The Road movie review: Society has broken down, plants and animals are a distant memory, and humans must find food and shelter if they have any chance of survival. (That many have turned to cannibalism makes the situation even more desperate.) As a man (Viggo Mortensen) dreams about his final days with his wife (Charlize Theron), he looks after his son (Kodi Smit-McPhee) and assures him that they are the good guys—and they just have to stay away from the bad guys.
The buzz: Many thought Cormac McCarthy's novel to be unfilmable, and the fact that the movie was pushed back from year-end Oscar candidacy in 2008 doesn't bode well. Still, Mortensen is the man (figuratively and literally; his character here is only known as The Man), and it might be nice to get a taste of widespread disaster that's a little less ridiculous than 2012.
The verdict: The apocalypse probably won't have a soundtrack, yet there's a pesky score during every heavy-handed emotional moment in The Road. Director John Hillcoat (The Proposition) captures the gray-brown desolation of a world dying along with its citizens, and Mortensen provides a solid foundation when the movie slides into melodrama. (Why is Theron's departure played like a soap opera?) It's too bad the film shies away from brutality and becomes so monotonous, offering not enough emotion or commentary about survival instincts at war with humanity—and the way human behavior at the end of the world isn't so far from the way we are everyday.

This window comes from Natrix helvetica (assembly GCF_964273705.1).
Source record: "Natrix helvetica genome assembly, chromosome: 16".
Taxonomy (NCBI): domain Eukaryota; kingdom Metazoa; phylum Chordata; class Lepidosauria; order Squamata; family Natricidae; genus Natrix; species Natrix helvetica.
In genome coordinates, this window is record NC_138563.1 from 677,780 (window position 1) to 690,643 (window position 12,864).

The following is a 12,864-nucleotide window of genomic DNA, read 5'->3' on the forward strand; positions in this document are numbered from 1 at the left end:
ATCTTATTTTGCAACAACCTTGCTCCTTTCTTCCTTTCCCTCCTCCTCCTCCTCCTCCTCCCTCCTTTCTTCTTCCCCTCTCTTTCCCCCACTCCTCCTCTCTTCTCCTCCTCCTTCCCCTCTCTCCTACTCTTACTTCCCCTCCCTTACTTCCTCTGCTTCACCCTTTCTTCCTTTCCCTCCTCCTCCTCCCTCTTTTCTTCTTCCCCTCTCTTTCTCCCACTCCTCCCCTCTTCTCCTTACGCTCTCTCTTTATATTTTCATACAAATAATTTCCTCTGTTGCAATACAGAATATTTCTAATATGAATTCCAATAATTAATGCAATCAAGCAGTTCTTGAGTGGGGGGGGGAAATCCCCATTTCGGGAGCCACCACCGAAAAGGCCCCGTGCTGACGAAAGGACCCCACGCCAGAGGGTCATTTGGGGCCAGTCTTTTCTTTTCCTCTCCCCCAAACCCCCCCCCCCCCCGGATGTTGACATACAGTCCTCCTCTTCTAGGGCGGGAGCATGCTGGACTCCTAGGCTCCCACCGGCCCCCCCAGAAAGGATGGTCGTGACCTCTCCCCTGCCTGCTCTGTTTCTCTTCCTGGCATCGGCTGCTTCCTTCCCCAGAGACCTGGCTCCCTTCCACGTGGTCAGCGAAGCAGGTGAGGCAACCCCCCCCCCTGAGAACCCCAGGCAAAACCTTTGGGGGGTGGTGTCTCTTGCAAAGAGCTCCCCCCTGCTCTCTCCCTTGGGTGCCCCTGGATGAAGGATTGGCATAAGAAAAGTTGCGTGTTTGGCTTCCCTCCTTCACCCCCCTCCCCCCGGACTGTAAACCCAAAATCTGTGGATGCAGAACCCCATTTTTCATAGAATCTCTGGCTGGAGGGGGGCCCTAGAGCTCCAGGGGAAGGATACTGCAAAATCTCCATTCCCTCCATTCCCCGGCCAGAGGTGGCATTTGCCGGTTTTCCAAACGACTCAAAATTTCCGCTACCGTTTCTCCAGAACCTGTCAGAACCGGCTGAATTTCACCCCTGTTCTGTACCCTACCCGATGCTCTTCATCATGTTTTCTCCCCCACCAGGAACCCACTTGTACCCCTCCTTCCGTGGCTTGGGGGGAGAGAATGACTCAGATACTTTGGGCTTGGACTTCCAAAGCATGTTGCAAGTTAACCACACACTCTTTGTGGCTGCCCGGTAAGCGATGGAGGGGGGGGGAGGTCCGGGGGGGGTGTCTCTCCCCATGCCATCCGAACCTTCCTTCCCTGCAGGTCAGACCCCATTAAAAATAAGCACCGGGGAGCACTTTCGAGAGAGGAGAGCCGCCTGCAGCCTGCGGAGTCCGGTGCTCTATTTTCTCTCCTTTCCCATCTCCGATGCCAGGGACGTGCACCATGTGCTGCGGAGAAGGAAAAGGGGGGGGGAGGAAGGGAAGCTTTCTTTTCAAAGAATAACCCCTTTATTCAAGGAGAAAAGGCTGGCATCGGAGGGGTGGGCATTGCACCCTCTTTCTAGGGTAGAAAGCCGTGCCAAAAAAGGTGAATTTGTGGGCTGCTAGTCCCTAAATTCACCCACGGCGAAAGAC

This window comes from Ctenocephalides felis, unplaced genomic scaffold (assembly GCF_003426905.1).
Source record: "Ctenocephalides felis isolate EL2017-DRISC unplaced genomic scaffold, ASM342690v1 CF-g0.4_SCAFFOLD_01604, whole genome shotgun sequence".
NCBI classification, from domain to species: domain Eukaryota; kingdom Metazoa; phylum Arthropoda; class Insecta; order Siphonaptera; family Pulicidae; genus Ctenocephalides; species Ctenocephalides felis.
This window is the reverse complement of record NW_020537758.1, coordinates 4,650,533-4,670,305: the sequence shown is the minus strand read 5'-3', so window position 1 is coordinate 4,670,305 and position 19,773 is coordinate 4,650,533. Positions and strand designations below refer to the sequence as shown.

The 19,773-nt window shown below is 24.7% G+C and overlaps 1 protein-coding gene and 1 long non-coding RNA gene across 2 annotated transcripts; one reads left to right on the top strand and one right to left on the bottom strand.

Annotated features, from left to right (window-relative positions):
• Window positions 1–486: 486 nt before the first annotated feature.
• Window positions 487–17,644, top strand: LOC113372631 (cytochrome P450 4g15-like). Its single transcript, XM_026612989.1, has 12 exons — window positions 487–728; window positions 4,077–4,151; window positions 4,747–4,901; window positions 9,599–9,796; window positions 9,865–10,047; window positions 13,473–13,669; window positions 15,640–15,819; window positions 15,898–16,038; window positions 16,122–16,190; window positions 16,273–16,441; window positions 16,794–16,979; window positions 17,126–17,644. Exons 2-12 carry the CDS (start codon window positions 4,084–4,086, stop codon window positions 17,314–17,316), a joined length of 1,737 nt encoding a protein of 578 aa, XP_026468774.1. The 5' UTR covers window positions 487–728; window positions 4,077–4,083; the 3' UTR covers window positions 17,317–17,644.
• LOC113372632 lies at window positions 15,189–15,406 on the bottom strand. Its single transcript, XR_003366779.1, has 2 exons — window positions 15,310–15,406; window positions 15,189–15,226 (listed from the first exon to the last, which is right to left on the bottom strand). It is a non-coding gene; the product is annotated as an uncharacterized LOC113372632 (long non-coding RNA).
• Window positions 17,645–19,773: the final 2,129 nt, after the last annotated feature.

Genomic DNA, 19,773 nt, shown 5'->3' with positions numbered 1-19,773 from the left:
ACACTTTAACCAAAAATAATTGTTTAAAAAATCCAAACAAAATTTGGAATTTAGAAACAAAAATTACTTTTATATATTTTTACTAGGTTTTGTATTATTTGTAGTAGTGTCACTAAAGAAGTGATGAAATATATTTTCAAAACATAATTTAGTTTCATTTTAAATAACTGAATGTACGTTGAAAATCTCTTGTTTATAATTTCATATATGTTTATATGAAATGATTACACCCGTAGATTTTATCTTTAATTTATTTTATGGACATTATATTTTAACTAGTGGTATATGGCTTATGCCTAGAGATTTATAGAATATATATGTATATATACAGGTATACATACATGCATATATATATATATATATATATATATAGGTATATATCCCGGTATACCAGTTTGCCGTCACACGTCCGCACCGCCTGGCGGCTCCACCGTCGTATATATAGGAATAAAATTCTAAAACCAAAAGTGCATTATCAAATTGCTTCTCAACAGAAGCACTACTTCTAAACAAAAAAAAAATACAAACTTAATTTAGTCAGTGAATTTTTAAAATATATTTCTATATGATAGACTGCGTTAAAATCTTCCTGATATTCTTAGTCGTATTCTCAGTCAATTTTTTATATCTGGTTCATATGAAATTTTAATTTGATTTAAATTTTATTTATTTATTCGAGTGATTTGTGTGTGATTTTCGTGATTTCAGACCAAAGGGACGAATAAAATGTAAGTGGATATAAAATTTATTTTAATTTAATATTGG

Official movie site: The Road
See also The Road movie trailer: